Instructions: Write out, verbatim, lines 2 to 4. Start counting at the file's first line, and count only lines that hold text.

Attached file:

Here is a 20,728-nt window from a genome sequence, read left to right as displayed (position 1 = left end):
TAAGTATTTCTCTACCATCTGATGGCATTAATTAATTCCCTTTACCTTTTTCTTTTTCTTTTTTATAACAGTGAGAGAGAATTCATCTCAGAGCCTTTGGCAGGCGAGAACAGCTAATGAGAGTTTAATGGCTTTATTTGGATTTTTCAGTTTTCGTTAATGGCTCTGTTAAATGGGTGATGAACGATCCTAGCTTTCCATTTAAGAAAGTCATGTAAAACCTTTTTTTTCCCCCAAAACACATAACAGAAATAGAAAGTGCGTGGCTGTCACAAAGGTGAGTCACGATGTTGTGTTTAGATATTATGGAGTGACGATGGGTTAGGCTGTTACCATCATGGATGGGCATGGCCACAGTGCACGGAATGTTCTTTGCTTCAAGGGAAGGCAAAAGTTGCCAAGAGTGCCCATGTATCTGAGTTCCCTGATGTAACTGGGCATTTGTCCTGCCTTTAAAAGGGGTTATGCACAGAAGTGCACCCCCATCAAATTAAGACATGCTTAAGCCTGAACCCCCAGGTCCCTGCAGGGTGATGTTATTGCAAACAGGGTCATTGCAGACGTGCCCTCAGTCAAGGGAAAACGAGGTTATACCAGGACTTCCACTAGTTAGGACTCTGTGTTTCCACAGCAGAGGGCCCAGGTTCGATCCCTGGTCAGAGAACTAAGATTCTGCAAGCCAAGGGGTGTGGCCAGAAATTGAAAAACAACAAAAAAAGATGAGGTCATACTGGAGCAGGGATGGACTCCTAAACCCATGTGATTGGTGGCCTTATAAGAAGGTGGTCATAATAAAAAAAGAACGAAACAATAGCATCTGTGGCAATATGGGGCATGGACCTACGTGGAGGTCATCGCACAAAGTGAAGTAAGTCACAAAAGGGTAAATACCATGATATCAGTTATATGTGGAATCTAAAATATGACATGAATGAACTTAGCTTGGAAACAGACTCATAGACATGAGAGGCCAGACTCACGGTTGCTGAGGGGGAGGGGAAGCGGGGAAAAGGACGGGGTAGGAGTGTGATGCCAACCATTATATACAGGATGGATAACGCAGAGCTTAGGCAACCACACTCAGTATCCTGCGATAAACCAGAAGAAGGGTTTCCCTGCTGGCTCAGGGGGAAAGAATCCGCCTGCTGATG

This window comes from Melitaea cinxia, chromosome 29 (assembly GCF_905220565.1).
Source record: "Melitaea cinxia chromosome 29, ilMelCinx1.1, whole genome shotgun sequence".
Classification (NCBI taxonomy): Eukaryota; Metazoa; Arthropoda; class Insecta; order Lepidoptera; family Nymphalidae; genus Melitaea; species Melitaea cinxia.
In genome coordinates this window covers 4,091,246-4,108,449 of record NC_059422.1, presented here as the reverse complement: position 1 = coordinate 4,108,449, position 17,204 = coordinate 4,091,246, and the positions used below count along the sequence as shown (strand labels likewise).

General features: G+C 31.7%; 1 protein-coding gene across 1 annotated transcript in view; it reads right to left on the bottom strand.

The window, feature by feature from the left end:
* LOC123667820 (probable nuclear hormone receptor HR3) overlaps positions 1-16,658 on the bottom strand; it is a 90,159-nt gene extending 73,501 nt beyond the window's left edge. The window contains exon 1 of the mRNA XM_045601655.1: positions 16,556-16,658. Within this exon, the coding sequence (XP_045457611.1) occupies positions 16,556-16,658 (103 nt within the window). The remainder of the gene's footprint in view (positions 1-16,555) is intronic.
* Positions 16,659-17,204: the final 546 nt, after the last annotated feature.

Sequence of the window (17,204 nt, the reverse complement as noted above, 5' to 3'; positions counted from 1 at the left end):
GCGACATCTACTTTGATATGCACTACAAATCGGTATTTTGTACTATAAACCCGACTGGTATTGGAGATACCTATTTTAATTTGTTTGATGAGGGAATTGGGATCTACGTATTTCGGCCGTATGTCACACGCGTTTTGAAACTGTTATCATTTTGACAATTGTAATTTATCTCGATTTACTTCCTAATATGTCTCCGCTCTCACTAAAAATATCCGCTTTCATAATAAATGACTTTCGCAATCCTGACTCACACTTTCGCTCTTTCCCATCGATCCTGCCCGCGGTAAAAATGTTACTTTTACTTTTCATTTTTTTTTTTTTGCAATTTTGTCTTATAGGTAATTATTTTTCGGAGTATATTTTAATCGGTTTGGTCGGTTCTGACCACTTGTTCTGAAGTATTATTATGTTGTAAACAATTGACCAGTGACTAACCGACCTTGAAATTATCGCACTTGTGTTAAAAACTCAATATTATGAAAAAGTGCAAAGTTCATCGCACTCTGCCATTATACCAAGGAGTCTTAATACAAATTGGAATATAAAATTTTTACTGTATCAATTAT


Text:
TAAGTATTTCTCTACCATCTGATGGCATTAATTAATTCCCTTTACCTTTTTCTTTTTCTTTTTTATAACAGTGAGAGAGAATTCATCTCAGAGCCTTTGGCAGGCGAGAACAGCTAATGAGAGTTTAATGGCTTTATTTGGATTTTTCAGTTTTCGTTAATGGCTCTGTTAAATGGGTGATGAACGATCCTAGCTTTCCATTTAAGAAAGTCATGTAAAACCTTTTTTTTCCCCCAAAACACATAACAGAAATAGAAAGTGCGTGGCTGTCACAAAGGTGAGTCACGATGTTGTGTTTAGATATTATGGAGTGACGATGGGTTAGGCTGTTACCATCATGGATGGGCATGGCCACAGTGCACGGAATGTTCTTTGCTTCAAGGGAAGGCAAAAGTTGCCAAGAGTGCCCATGTATCTGAGTTCCCTGATGTAACTGGGCATTTGTCCTGCCTTTAAAAGGGGTTATGCACAGAAGTGCACCCCCATCAAATTAAGACATGCTTAAGCCTGAACCCCCAGGTCCCTGCAGGGTGATGTTATTGCAAACAGGGTCATTGCAGACGTGCCCTCAGTCAAGGGAAAACGAGGTTATACCAGGACTTCCACTAGTTAGGACTCTGTGTTTCCACAGCAGAGGGCCCAGGTTCGATCCCTGGTCAGAGAACTAAGATTCTGCAAGCCAAGGGGTGTGGCCAGAAATTGAAAAACAACAAAAAAAGATGAGGTCATACTGGAGCAGGGATGGACTCCTAAACCCATGTGATTGGTGGCCTTATAAGAAGGTGGTCATAATAAAAAAAGAACGAAACAATAGCATCTGTGGCAATATGGGGCATGGACCTACGTGGAGGTCATCGCACAAAGTGAAGTAAGTCACAAAAGGGTAAATACCATGATATCAGTTATATGTGGAATCTAAAATATGACATGAATGAACTTAGCTTGGAAACAGACTCATAGACATGAGAGGCCAGACTCACGGTTGCTGAGGGGGAGGGGAAGCGGGGAAAAGGACGGGGTAGGAGTGTGATGCCAACCATTATATACAGGATGGATAACGCAGAGCTTAGGCAACCACACTCAGTATCCTGCGATAAACCAGAAGAAGGGTTTCCCTGCTGGCTCAGGGGGAAAGAATCCGCCTGCTGATG

This window comes from Melitaea cinxia, chromosome 29 (assembly GCF_905220565.1).
Source record: "Melitaea cinxia chromosome 29, ilMelCinx1.1, whole genome shotgun sequence".